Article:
CGroups on CentOS 6
Server - CentOS

Cgroups are hierarchically designed just like processes and the child processes that inherit the attributes of the parent process. Since init is ultimately the parent of all processes, because it is the first process to start, this is structured like a tree. For processes this tree structure means that there is just a single hierarchy or tree.


This is different with cgroups because they can have multiple hierarchies. So cgroups may have multiple trees which are not connected, though child cgroups still inherit certain attributes of the parent.


Cgroups can have multiple hierarchies because each hierarchy is attached to one or more subsystems (also known as resources controllers or controllers). This will then create multiple trees which are unconnected. There are nine subsystems available.


blkio sets limits on input/output access on block devices

cpu scheduler for cgroup task access to the CPU

cpuacct generate reports for CPU use and cgroup

cpuset assign CPUs and memory to a cgroup

devices manage access to devices by tasks

freezer suspend/resume tasks

memory limit memory

net_cls tag network packets to allow Linux traffic controller to identify task traffic

ns namespace



Installation requires the libcgroup which includes the utilities that are needed to work with cgroups. These utilities will make it easier to manage cgroups.


yum install -y libcgroup



The /etc/cgconfig.conf file is used to start the cgroups so they are persistent on restarts. By default the cgroup configuration is turned off.


chkconfig –list

cgconfig 0:off 1:off 2:off 3:off 4:off 5:off 6:off


Make it persistent by changing it to on in the runlevel you are using.


chkconfig –level 3 cgconfig on



Here is the default cgconfig.conf which contains mount and group entries.


mount {

cpuset = /cgroup/cpuset;

cpu = /cgroup/cpu;

cpuacct = /cgroup/cpuacct;

memory = /cgroup/memory;

devices = /cgroup/devices;

freezer = /cgroup/freezer;

net_cls = /cgroup/net_cls;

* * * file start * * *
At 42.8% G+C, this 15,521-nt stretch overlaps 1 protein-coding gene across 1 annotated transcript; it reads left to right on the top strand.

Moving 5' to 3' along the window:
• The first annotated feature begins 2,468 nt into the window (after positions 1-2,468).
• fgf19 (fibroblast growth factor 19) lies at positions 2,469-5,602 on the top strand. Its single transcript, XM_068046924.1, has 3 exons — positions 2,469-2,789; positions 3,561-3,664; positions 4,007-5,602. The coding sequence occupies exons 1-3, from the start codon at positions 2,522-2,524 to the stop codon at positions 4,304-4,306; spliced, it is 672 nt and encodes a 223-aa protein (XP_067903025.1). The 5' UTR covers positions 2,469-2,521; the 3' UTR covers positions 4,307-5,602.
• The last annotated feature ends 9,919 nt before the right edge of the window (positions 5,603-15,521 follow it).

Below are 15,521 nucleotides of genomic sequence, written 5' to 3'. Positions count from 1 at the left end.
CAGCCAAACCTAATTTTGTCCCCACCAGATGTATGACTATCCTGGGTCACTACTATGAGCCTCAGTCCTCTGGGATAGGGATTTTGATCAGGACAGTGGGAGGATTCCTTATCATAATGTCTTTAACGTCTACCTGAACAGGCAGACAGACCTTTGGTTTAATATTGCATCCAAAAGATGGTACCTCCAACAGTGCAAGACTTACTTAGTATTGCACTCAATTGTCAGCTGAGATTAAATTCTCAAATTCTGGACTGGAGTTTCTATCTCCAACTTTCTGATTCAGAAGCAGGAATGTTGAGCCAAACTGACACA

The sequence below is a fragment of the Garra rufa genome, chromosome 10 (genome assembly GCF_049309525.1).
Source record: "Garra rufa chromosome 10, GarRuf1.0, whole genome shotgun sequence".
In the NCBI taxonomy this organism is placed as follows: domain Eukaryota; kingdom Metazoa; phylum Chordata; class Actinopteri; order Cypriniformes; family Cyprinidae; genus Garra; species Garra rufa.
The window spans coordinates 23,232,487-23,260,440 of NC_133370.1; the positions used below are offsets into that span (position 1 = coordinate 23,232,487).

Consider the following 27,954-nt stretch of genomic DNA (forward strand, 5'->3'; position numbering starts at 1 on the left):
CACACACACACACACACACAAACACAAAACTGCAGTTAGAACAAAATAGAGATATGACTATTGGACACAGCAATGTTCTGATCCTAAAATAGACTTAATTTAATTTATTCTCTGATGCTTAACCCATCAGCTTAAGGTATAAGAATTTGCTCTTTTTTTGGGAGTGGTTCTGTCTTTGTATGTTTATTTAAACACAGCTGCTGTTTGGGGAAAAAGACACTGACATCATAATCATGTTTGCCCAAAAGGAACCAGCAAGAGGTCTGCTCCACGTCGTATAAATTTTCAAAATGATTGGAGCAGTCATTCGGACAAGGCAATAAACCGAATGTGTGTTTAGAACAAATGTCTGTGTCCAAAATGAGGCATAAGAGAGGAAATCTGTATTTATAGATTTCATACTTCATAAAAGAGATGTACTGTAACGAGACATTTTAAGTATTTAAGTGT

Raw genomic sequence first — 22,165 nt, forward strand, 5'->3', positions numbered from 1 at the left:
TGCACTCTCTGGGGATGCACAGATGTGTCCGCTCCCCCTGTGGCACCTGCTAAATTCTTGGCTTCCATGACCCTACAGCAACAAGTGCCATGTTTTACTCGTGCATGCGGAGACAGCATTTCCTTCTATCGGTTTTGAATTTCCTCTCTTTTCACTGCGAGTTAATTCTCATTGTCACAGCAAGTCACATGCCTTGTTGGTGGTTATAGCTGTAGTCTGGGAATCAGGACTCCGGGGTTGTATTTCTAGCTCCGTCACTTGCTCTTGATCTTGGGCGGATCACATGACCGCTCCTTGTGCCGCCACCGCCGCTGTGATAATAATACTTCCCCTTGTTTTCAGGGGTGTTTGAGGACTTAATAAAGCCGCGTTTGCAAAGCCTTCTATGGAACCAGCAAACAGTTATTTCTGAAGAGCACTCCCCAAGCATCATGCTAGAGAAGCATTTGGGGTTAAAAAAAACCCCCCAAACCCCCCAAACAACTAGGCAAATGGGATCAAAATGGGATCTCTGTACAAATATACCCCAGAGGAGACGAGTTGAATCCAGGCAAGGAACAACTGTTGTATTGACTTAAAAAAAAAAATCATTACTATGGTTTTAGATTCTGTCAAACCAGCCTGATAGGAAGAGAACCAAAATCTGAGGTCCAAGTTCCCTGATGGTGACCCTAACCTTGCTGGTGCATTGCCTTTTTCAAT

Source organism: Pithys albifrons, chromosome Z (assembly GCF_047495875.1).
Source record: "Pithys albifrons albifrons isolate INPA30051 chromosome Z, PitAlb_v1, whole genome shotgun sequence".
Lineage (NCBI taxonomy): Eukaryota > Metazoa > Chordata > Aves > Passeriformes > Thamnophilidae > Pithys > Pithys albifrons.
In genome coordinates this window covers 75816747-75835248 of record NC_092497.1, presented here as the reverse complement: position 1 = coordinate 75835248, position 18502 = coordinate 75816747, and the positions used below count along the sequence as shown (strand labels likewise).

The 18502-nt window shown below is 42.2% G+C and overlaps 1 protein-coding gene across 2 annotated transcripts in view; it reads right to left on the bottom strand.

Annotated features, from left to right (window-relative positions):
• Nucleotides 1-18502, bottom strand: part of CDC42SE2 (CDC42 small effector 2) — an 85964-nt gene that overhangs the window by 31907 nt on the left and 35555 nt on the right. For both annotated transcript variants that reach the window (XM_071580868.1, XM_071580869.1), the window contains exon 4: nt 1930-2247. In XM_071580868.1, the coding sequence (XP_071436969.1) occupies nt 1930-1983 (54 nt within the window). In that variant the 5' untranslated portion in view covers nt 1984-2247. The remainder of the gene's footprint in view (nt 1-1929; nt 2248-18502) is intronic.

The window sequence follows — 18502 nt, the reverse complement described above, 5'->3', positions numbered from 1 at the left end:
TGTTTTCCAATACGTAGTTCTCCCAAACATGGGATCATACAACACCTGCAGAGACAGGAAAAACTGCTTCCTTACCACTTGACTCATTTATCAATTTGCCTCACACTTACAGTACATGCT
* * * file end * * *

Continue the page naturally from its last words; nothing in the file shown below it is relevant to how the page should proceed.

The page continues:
blkio = /cgroup/blkio;




When you start cgconfig you will see new directories created in the /cgroup directory.


service cgconfig start

Starting cgconfig service: [ OK ]


ls /cgroup/

blkio cpu cpuacct cpuset devices freezer memory net_cls


Each one of these directories contains parameters that can be tuned.


ls cpu

cgroup.procs cpu.cfs_quota_us cpu.rt_runtime_us cpu.stat release_agent

cpu.cfs_period_us cpu.rt_period_us cpu.shares notify_on_release tasks



If you look in these directories they are populated with files that indicate the processes that are being managed. For example if you look at cgroup.procs you will see all of the processes by default.


cat /cgroup/cpu/cgroup.procs







The susbsystems can be listed by using the lssubsys command:


lssubsys -am



cpuset /cgroup/cpuset

cpu /cgroup/cpu

cpuacct /cgroup/cpuacct

memory /cgroup/memory

devices /cgroup/devices

freezer /cgroup/freezer

net_cls /cgroup/net_cls

blkio /cgroup/blkio



The /etc/cgroup.conf file uses two types of entries; mount and group. The mount entries create hierarchies and subsystems within those hierarchies. Here is the syntax:


mount {

<controller> = <path>;



The group entries are used to create cgroups and set subsystem parameters.


group <name> {

perm {

task {

uid = root;

gid = root;


admin {

uid = root;

gid = root;



cpu {

cpu.shares = 100;